Thank you for your careful response to the points of myself and the reviewers. I am now happy to award in principle acceptance (IPA). As requested, your submission is being awarded a private Stage 1 acceptance, which will not appear yet on the PCI RR website. Your Stage 1 manuscript has also been registered under the requested 4-year private embargo on the OSF (link below).
URL to the preregistered Stage 1 protocol: https://osf.io/fc9gp
Level of bias control achieved: Level 6. No part of the data or evidence that will be used to answer the research question yet exists and no part will be generated until after IPA.
List of eligible PCI RR-friendly journals:
DOI or URL of the report: https://osf.io/pxne3/?view_only=66eab29c7acb4aebbcec4631cbcb9217
Version of the report: v1.2
Thank you for your revision which has addressed a number of issues. The inclusion of the pilot is useful. A key problem with the revision is why a Cohen's d of 0.5 is the smallest meaningful effect size. Why wouldn't a d of 0.4 be practically very important? The choice of this value potentially has major implications for which way statistical conclusions go; thus the choice needs to be motivated by the scientific context in order for the conclusions to be relevant to the scientific context. For some ideas on how to motivate this choice see: https://psyarxiv.com/yc7s5/
Having justified a smallest meaningful effect size, call it S, your decision rule could be simple: e.g. for a case where the DV should be larger than S, is the sample effect significantly larger than S (conclude that there is an effect of interest); significantly smaller than S (conclude that there is not an effect of interest); or neither, in which case suspend judgment. The relevant power would then be the probability of the first outcome given a predicted effect size; and, equally relevant, of the second outcome given 0 effect.
DOI or URL of the report: https://osf.io/38hf9/?view_only=66eab29c7acb4aebbcec4631cbcb9217
Dear Dr Espinosa
I now have three reviews for your paper; all reviewers are overall very positive, both about the motivation for the study, and about the methods broadly. However they raise specific concerns, particularly about showing whether the psychometric properties of your scales are up to the job, and about inferential procedures, specifically concerning the effect size of interest and whether evidence could thus be obtained for no efect.
One question, raised by Aldoh, is whether you would want to pilot your scales to establish their reliability or validity. Or else, as suggested by Palfi, introduce into the main study "outcome neutral tests" - or estimates - of their scale properties, so that main conclusions are conditional on these tests showing adequate psychometric properties. A minor point: For the first scale, how about asking the question in this form "How likely are you to..." with options 0%, 10%...100%. Would this make the meaning of the response options clearer to subjects (and hence easier for us to interpret)?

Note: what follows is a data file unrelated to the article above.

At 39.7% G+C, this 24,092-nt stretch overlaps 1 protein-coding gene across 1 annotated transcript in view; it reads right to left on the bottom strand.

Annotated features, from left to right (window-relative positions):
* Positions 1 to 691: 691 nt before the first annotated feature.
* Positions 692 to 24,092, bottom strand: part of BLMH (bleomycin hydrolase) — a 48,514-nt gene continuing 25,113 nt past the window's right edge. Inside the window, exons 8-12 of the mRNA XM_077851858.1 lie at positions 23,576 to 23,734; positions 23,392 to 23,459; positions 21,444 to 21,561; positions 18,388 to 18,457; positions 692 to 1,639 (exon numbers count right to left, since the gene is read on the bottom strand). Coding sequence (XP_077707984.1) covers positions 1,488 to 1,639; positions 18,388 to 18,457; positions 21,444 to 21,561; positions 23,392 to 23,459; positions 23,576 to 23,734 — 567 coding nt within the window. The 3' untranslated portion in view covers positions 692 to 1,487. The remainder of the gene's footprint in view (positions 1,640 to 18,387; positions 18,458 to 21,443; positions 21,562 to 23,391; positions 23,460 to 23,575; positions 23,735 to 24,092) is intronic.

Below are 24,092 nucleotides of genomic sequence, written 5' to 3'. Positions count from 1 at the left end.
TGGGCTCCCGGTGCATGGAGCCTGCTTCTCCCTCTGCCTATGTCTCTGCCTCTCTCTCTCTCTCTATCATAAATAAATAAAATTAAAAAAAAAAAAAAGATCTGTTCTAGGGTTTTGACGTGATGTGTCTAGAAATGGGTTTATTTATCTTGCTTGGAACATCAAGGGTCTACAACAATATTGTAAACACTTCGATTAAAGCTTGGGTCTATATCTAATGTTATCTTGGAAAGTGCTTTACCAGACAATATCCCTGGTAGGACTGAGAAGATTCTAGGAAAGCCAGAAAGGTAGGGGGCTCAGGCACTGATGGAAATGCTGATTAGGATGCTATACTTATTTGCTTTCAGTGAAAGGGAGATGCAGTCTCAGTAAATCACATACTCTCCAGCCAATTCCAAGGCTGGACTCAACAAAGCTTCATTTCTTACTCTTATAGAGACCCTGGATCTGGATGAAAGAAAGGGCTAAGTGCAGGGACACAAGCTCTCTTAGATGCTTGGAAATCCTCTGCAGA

The other main issue concerns staistical inference. First, a point of clarification. You say:
"We observe that we have a probability of over 80% of detecting an effect if it is greater than or equal to 0.10." What are the units? Likert units or Cohen's d?
In terms of power, you have taken as a starting point your sample size, then asked what effect size that implies for an 80% power. As both Palfi and Aldoh asked, why should we be concerned specifically about an effect of 0.1? This point is important in terms of whether a non-significant result would refute your hypothesis. Would a non-sig result allow the conclusion you state follows from it: "the information campaign fails to improving doctors’ views of plant-based diets."Only if power was calculated with respect to a minimally interesting effect for your research problem. Aldoh also points out that conclusions based only on the logic of power do not take into account the data as they are actually observed; for example, a significant result may be less than 0.1; and a non-significant result may come with a confidence interval that extends beyond 0.1. It is up to you what inferential approach you wish to adopt (i..e you can stick with a NP power approach), but some comment on this would be helpful. In effect Aldoh is raising the possibility of an equivalence region approach. It would still require justifying a minimally interesting effect size. Palfi wonders if Bayes factors may be helpful in this regard. Then one needs to say not what is the minimally interesting effect, but what effect is predicted by a theory. (The theory could be e.g. that any difference is possible within the range of the scale, though smaller effects are more likely than bigger ones.) (Some ideas here may help for any of these approaches: https://psyarxiv.com/yc7s5/ )
If justifying a minimally interesting effect or a predicted effect seems difficult, that may be because this is a situation where one should just estimate the effect size with its 95% CI. Approached in this way, your conclusion would not be that the intervention does or does not work; but that the estimate of how well it works is such and such.
The exact resolution of this inferential issue could go in several directions. Both myself and the reviewers thought this needed more work however.
Tables S1 and S2:Column labeled "Beta" - you mean "power"?
I look forward to receiving a revised manuscript that addresses these issues, and the other that the reviewers raised.